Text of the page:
We didn’t know it at the time, but our pilgrimage to the high, austere deserts of West Texas began four months prior, at 101 Spring Street, New York City. It’s at once utterly utilitarian, an enduring critique, and a case study of Donald Judd’s earliest works.
Though the house shines as a cathedral to Judd’s own architectural mastery, it’s not actually his work that capped the visit. It’s a Dan Flavin piece in it that shines—brought to life by Judd’s sublime contextual control. With a click, Flavin’s sprawling, interlocked tunnel of neon flutters then floods the Judds' bedroom in a piercing, transcendent pink glow.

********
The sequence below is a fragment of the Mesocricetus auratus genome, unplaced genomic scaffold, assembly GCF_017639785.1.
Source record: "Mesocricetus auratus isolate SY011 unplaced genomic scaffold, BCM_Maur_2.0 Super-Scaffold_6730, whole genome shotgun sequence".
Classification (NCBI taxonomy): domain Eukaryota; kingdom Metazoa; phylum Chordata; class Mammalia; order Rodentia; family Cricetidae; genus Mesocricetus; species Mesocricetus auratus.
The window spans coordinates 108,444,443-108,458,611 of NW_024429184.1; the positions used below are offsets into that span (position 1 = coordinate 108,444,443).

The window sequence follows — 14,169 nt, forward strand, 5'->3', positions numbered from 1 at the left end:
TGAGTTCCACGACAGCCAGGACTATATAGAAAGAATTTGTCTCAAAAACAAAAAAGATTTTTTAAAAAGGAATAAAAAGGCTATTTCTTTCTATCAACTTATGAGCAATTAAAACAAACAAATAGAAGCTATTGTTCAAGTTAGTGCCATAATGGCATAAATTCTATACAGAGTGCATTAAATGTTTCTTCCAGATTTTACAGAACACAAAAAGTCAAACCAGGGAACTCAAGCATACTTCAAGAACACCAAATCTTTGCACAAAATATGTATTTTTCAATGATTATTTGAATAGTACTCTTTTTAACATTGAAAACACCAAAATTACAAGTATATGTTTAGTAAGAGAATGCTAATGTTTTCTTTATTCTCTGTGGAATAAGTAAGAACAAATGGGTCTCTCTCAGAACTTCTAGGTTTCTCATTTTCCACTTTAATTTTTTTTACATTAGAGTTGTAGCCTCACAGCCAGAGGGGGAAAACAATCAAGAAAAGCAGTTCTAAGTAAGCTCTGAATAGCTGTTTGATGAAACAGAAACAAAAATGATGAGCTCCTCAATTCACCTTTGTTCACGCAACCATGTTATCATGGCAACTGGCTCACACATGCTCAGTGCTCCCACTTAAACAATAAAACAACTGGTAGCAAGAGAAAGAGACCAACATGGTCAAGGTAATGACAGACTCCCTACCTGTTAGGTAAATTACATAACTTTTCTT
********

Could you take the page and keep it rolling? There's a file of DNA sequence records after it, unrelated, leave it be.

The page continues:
Yet seeing one-half of the geographical equation to Donald Judd seemed so unlike him. A half measure, when the whole must do. The man would’ve wanted it this way. So off we went, beyond the black crags of Alpine, and to the sleepy, sun-bleached town of Marfa, Texas.